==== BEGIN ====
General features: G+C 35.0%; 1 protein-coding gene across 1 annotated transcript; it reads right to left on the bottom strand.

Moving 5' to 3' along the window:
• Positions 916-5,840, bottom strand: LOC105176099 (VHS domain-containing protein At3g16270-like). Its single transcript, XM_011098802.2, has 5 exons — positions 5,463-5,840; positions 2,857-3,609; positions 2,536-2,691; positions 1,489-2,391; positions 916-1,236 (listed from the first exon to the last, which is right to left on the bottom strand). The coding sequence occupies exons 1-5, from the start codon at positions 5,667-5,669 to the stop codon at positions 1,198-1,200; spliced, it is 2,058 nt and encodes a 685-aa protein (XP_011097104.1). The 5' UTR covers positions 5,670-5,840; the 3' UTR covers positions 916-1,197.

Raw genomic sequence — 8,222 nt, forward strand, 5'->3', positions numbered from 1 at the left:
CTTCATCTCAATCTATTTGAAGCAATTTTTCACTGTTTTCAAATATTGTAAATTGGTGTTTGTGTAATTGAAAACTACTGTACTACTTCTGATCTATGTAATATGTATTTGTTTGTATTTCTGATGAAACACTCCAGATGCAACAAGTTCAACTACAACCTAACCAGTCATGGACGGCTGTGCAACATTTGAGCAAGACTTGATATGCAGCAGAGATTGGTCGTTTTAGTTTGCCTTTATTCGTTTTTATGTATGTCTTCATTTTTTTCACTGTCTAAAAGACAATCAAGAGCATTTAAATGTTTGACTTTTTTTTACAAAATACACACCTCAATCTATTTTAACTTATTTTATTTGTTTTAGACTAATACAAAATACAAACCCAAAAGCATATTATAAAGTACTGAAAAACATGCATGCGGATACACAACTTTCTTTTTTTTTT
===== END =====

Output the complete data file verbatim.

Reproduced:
General features: G+C 35.0%; 1 protein-coding gene across 1 annotated transcript; it reads right to left on the bottom strand.

Moving 5' to 3' along the window:
• Positions 916-5,840, bottom strand: LOC105176099 (VHS domain-containing protein At3g16270-like). Its single transcript, XM_011098802.2, has 5 exons — positions 5,463-5,840; positions 2,857-3,609; positions 2,536-2,691; positions 1,489-2,391; positions 916-1,236 (listed from the first exon to the last, which is right to left on the bottom strand). The coding sequence occupies exons 1-5, from the start codon at positions 5,667-5,669 to the stop codon at positions 1,198-1,200; spliced, it is 2,058 nt and encodes a 685-aa protein (XP_011097104.1). The 5' UTR covers positions 5,670-5,840; the 3' UTR covers positions 916-1,197.

Raw genomic sequence — 8,222 nt, forward strand, 5'->3', positions numbered from 1 at the left:
CTTCATCTCAATCTATTTGAAGCAATTTTTCACTGTTTTCAAATATTGTAAATTGGTGTTTGTGTAATTGAAAACTACTGTACTACTTCTGATCTATGTAATATGTATTTGTTTGTATTTCTGATGAAACACTCCAGATGCAACAAGTTCAACTACAACCTAACCAGTCATGGACGGCTGTGCAACATTTGAGCAAGACTTGATATGCAGCAGAGATTGGTCGTTTTAGTTTGCCTTTATTCGTTTTTATGTATGTCTTCATTTTTTTCACTGTCTAAAAGACAATCAAGAGCATTTAAATGTTTGACTTTTTTTTACAAAATACACACCTCAATCTATTTTAACTTATTTTATTTGTTTTAGACTAATACAAAATACAAACCCAAAAGCATATTATAAAGTACTGAAAAACATGCATGCGGATACACAACTTTCTTTTTTTTTT